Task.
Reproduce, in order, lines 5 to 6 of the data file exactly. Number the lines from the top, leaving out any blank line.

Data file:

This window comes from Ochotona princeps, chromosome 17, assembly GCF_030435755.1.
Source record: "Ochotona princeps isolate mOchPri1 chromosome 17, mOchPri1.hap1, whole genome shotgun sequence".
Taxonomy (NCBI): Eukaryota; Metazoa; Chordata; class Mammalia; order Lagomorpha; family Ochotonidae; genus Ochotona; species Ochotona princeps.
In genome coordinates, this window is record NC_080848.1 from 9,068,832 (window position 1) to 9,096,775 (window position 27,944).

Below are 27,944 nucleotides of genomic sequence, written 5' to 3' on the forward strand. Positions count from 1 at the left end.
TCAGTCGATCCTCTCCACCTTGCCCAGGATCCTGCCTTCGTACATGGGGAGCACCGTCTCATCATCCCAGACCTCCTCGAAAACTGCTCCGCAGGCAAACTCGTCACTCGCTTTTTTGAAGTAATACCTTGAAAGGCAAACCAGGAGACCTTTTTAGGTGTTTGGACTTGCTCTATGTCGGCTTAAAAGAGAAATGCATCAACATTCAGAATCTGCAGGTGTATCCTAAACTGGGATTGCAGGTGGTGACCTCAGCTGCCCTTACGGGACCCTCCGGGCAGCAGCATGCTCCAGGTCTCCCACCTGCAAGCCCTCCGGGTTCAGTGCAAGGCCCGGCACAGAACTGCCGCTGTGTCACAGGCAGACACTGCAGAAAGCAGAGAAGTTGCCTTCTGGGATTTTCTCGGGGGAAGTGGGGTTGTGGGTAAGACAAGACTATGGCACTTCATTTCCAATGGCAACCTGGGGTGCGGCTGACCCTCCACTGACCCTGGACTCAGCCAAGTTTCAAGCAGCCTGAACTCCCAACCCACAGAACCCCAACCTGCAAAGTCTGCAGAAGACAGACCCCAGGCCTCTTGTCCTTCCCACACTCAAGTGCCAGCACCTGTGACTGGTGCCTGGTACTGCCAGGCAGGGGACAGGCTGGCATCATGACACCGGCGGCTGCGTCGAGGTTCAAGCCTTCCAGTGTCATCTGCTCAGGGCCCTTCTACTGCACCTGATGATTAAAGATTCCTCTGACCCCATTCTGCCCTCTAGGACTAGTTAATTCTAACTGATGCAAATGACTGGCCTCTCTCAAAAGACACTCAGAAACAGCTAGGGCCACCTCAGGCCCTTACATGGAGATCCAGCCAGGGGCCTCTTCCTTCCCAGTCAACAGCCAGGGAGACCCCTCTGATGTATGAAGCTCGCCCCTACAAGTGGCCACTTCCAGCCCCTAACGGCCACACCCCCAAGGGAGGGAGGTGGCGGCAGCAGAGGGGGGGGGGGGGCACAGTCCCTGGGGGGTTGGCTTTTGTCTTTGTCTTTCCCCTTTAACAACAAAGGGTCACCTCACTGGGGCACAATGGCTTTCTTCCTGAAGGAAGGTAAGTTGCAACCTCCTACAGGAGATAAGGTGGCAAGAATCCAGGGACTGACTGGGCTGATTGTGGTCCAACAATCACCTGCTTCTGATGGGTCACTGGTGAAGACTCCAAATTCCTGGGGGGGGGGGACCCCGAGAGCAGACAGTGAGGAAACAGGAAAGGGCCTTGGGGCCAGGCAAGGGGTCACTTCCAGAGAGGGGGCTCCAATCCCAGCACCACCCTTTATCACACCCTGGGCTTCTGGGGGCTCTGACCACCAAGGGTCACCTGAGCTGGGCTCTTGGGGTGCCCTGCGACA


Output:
Below are 27,944 nucleotides of genomic sequence, written 5' to 3' on the forward strand. Positions count from 1 at the left end.
TCAGTCGATCCTCTCCACCTTGCCCAGGATCCTGCCTTCGTACATGGGGAGCACCGTCTCATCATCCCAGACCTCCTCGAAAACTGCTCCGCAGGCAAACTCGTCACTCGCTTTTTTGAAGTAATACCTTGAAAGGCAAACCAGGAGACCTTTTTAGGTGTTTGGACTTGCTCTATGTCGGCTTAAAAGAGAAATGCATCAACATTCAGAATCTGCAGGTGTATCCTAAACTGGGATTGCAGGTGGTGACCTCAGCTGCCCTTACGGGACCCTCCGGGCAGCAGCATGCTCCAGGTCTCCCACCTGCAAGCCCTCCGGGTTCAGTGCAAGGCCCGGCACAGAACTGCCGCTGTGTCACAGGCAGACACTGCAGAAAGCAGAGAAGTTGCCTTCTGGGATTTTCTCGGGGGAAGTGGGGTTGTGGGTAAGACAAGACTATGGCACTTCATTTCCAATGGCAACCTGGGGTGCGGCTGACCCTCCACTGACCCTGGACTCAGCCAAGTTTCAAGCAGCCTGAACTCCCAACCCACAGAACCCCAACCTGCAAAGTCTGCAGAAGACAGACCCCAGGCCTCTTGTCCTTCCCACACTCAAGTGCCAGCACCTGTGACTGGTGCCTGGTACTGCCAGGCAGGGGACAGGCTGGCATCATGACACCGGCGGCTGCGTCGAGGTTCAAGCCTTCCAGTGTCATCTGCTCAGGGCCCTTCTACTGCACCTGATGATTAAAGATTCCTCTGACCCCATTCTGCCCTCTAGGACTAGTTAATTCTAACTGATGCAAATGACTGGCCTCTCTCAAAAGACACTCAGAAACAGCTAGGGCCACCTCAGGCCCTTACATGGAGATCCAGCCAGGGGCCTCTTCCTTCCCAGTCAACAGCCAGGGAGACCCCTCTGATGTATGAAGCTCGCCCCTACAAGTGGCCACTTCCAGCCCCTAACGGCCACACCCCCAAGGGAGGGAGGTGGCGGCAGCAGAGGGGGGGGGGGGGCACAGTCCCTGGGGGGTTGGCTTTTGTCTTTGTCTTTCCCCTTTAACAACAAAGGGTCACCTCACTGGGGCACAATGGCTTTCTTCCTGAAGGAAGGTAAGTTGCAACCTCCTACAGGAGATAAGGTGGCAAGAATCCAGGGACTGACTGGGCTGATTGTGGTCCAACAATCACCTGCTTCTGATGGGTCACTGGTGAAGACTCCAAATTCCTGGGGGGGGGGGACCCCGAGAGCAGACAGTGAGGAAACAGGAAAGGGCCTTGGGGCCAGGCAAGGGGTCACTTCCAGAGAGGGGGCTCCAATCCCAGCACCACCCTTTATCACACCCTGGGCTTCTGGGGGCTCTGACCACCAAGGGTCACCTGAGCTGGGCTCTTGGGGTGCCCTGCGACA